Comparison to refined

Refined is another refined types library for Scala.

Scala versions support

Unlike Iron, Refined supports Scala 2. However, its Scala 3 support is incomplete:

  • Some methods available in the Scala 2 artifact are missing
  • Only runtime refinement is supported

Iron fully supports Scala 3, including both runtime and compile-time refinements. It also leverages some Scala 3-exclusive features. See below.


Iron and Refined took different paths for their internal infrastructures. Refined uses Shapeless, a library for generic programming in Scala. It was mandatory in Scala 2 because the language didn't have the required features to build type refinements in a painless way.

Iron's core does not use any external library for generic programming and compile-time internals. Scala 3 already has the mandatory features and removes the need for shapeless. Iron leverages these features, especially:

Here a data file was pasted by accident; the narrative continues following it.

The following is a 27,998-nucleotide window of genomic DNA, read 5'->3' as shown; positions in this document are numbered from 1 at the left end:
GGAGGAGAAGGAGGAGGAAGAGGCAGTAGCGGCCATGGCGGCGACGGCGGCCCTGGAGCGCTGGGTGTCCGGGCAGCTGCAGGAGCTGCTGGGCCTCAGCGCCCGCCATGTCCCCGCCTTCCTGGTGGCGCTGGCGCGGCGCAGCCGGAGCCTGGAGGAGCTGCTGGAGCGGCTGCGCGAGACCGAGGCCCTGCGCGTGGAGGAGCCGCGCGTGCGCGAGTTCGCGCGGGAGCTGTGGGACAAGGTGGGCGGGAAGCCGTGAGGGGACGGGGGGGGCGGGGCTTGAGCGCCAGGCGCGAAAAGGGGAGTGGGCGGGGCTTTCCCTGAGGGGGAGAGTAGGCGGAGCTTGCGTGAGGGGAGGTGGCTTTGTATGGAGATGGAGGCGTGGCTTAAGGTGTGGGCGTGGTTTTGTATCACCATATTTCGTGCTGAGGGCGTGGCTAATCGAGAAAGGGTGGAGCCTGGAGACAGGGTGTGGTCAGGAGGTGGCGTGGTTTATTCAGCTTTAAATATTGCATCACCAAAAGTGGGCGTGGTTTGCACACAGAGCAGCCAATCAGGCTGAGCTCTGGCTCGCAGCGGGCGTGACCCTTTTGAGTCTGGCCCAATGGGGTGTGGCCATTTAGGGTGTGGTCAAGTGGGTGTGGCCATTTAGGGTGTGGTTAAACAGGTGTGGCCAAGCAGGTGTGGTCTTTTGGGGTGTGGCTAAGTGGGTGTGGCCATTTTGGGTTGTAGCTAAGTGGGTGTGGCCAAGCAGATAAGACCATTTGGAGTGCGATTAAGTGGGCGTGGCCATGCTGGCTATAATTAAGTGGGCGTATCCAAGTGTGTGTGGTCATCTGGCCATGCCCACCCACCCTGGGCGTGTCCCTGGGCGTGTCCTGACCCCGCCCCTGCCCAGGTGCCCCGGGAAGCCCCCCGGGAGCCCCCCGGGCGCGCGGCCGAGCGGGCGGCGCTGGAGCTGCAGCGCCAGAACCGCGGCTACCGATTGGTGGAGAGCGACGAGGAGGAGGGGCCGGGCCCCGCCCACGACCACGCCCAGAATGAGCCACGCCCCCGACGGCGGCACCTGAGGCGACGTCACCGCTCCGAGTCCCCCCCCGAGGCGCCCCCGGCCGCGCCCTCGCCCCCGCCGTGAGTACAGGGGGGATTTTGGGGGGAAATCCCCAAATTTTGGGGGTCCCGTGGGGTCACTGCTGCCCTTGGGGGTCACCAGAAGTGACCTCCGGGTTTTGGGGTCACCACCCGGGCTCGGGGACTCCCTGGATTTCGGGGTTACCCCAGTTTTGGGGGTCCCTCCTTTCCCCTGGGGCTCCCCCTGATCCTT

Resulting in several pros:

  • Less magic
  • Shorter compilation times
  • Lighter artifact
  • Better UX


Refined and Iron have equally rich standard libraries, with many constraints out of the box. However, Refined has a more mature ecosystem overall, with more external modules and supported libraries.

Both libraries are easy to make compatible with other projects using type classes and ad-hoc polymorphism. Iron has an additional benefit: since a refined type A :| C is a subtype of its base type A, it interacts well with variance.

For example, most of ZIO Prelude's functional abstractions do not need to be implemented for Iron, since variance already does it for us.